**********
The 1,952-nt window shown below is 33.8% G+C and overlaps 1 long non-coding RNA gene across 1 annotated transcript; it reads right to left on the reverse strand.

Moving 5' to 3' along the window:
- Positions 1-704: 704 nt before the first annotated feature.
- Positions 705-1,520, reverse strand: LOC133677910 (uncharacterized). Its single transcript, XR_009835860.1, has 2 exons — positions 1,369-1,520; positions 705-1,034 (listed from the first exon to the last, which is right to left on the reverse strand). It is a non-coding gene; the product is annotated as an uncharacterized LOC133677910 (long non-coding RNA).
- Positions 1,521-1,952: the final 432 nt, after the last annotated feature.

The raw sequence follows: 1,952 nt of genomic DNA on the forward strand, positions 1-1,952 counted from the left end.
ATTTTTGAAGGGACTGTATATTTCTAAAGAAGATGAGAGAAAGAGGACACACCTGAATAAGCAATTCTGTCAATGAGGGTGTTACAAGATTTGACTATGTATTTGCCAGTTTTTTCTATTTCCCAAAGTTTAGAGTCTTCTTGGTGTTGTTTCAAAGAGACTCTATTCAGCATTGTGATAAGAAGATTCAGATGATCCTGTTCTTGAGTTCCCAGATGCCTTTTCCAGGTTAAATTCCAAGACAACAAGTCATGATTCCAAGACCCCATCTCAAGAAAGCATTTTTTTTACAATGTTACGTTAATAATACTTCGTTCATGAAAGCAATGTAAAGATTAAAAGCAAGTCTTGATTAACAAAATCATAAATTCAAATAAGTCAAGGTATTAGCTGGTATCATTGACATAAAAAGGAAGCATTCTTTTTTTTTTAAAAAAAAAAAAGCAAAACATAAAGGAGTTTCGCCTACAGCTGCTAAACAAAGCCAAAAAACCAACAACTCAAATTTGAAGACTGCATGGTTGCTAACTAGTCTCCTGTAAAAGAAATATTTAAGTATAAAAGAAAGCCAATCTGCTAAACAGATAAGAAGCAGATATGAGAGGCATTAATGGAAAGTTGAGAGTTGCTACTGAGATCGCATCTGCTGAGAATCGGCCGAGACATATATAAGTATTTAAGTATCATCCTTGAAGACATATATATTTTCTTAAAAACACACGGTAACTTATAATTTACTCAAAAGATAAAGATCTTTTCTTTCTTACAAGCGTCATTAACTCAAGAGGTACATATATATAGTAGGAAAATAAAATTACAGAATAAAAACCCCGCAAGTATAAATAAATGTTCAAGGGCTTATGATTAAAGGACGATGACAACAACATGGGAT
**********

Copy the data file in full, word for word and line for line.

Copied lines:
The 1,952-nt window shown below is 33.8% G+C and overlaps 1 long non-coding RNA gene across 1 annotated transcript; it reads right to left on the reverse strand.

Moving 5' to 3' along the window:
- Positions 1-704: 704 nt before the first annotated feature.
- Positions 705-1,520, reverse strand: LOC133677910 (uncharacterized). Its single transcript, XR_009835860.1, has 2 exons — positions 1,369-1,520; positions 705-1,034 (listed from the first exon to the last, which is right to left on the reverse strand). It is a non-coding gene; the product is annotated as an uncharacterized LOC133677910 (long non-coding RNA).
- Positions 1,521-1,952: the final 432 nt, after the last annotated feature.

The raw sequence follows: 1,952 nt of genomic DNA on the forward strand, positions 1-1,952 counted from the left end.
ATTTTTGAAGGGACTGTATATTTCTAAAGAAGATGAGAGAAAGAGGACACACCTGAATAAGCAATTCTGTCAATGAGGGTGTTACAAGATTTGACTATGTATTTGCCAGTTTTTTCTATTTCCCAAAGTTTAGAGTCTTCTTGGTGTTGTTTCAAAGAGACTCTATTCAGCATTGTGATAAGAAGATTCAGATGATCCTGTTCTTGAGTTCCCAGATGCCTTTTCCAGGTTAAATTCCAAGACAACAAGTCATGATTCCAAGACCCCATCTCAAGAAAGCATTTTTTTTACAATGTTACGTTAATAATACTTCGTTCATGAAAGCAATGTAAAGATTAAAAGCAAGTCTTGATTAACAAAATCATAAATTCAAATAAGTCAAGGTATTAGCTGGTATCATTGACATAAAAAGGAAGCATTCTTTTTTTTTTAAAAAAAAAAAAGCAAAACATAAAGGAGTTTCGCCTACAGCTGCTAAACAAAGCCAAAAAACCAACAACTCAAATTTGAAGACTGCATGGTTGCTAACTAGTCTCCTGTAAAAGAAATATTTAAGTATAAAAGAAAGCCAATCTGCTAAACAGATAAGAAGCAGATATGAGAGGCATTAATGGAAAGTTGAGAGTTGCTACTGAGATCGCATCTGCTGAGAATCGGCCGAGACATATATAAGTATTTAAGTATCATCCTTGAAGACATATATATTTTCTTAAAAACACACGGTAACTTATAATTTACTCAAAAGATAAAGATCTTTTCTTTCTTACAAGCGTCATTAACTCAAGAGGTACATATATATAGTAGGAAAATAAAATTACAGAATAAAAACCCCGCAAGTATAAATAAATGTTCAAGGGCTTATGATTAAAGGACGATGACAACAACATGGGAT